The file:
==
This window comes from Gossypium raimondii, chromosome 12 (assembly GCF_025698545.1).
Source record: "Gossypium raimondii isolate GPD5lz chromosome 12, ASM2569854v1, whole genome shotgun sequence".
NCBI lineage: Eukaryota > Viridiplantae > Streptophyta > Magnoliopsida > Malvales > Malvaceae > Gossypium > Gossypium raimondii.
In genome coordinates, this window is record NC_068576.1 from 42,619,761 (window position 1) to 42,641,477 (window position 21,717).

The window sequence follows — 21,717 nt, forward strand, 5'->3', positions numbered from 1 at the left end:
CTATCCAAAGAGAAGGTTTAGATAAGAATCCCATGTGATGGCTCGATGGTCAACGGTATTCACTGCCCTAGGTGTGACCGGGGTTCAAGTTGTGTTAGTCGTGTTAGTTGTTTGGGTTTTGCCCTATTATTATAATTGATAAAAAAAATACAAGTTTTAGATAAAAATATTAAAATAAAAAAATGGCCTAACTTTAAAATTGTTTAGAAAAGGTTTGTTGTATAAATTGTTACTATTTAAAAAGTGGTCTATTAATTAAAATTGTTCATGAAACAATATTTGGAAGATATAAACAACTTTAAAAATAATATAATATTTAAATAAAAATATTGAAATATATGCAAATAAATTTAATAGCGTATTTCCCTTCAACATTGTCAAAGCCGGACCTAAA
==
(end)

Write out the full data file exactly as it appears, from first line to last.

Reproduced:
This window comes from Gossypium raimondii, chromosome 12 (assembly GCF_025698545.1).
Source record: "Gossypium raimondii isolate GPD5lz chromosome 12, ASM2569854v1, whole genome shotgun sequence".
NCBI lineage: Eukaryota > Viridiplantae > Streptophyta > Magnoliopsida > Malvales > Malvaceae > Gossypium > Gossypium raimondii.
In genome coordinates, this window is record NC_068576.1 from 42,619,761 (window position 1) to 42,641,477 (window position 21,717).

The window sequence follows — 21,717 nt, forward strand, 5'->3', positions numbered from 1 at the left end:
CTATCCAAAGAGAAGGTTTAGATAAGAATCCCATGTGATGGCTCGATGGTCAACGGTATTCACTGCCCTAGGTGTGACCGGGGTTCAAGTTGTGTTAGTCGTGTTAGTTGTTTGGGTTTTGCCCTATTATTATAATTGATAAAAAAAATACAAGTTTTAGATAAAAATATTAAAATAAAAAAATGGCCTAACTTTAAAATTGTTTAGAAAAGGTTTGTTGTATAAATTGTTACTATTTAAAAAGTGGTCTATTAATTAAAATTGTTCATGAAACAATATTTGGAAGATATAAACAACTTTAAAAATAATATAATATTTAAATAAAAATATTGAAATATATGCAAATAAATTTAATAGCGTATTTCCCTTCAACATTGTCAAAGCCGGACCTAAA